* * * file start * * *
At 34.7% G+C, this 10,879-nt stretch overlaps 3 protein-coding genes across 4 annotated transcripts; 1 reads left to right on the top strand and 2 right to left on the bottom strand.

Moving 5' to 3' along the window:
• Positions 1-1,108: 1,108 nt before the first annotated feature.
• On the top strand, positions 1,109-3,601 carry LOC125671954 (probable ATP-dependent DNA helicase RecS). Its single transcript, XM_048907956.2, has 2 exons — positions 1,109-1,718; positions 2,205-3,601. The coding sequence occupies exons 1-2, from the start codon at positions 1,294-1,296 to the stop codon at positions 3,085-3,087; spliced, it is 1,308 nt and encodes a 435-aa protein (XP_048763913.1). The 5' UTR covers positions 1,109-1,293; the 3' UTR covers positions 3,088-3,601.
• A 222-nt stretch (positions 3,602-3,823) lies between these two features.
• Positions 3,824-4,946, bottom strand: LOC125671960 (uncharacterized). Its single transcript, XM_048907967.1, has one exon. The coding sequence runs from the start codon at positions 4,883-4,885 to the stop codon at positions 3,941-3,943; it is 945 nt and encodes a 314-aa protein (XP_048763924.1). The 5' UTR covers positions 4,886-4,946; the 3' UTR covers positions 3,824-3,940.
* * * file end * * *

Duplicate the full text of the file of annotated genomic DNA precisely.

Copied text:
At 34.7% G+C, this 10,879-nt stretch overlaps 3 protein-coding genes across 4 annotated transcripts; 1 reads left to right on the top strand and 2 right to left on the bottom strand.

Moving 5' to 3' along the window:
• Positions 1-1,108: 1,108 nt before the first annotated feature.
• On the top strand, positions 1,109-3,601 carry LOC125671954 (probable ATP-dependent DNA helicase RecS). Its single transcript, XM_048907956.2, has 2 exons — positions 1,109-1,718; positions 2,205-3,601. The coding sequence occupies exons 1-2, from the start codon at positions 1,294-1,296 to the stop codon at positions 3,085-3,087; spliced, it is 1,308 nt and encodes a 435-aa protein (XP_048763913.1). The 5' UTR covers positions 1,109-1,293; the 3' UTR covers positions 3,088-3,601.
• A 222-nt stretch (positions 3,602-3,823) lies between these two features.
• Positions 3,824-4,946, bottom strand: LOC125671960 (uncharacterized). Its single transcript, XM_048907967.1, has one exon. The coding sequence runs from the start codon at positions 4,883-4,885 to the stop codon at positions 3,941-3,943; it is 945 nt and encodes a 314-aa protein (XP_048763924.1). The 5' UTR covers positions 4,886-4,946; the 3' UTR covers positions 3,824-3,940.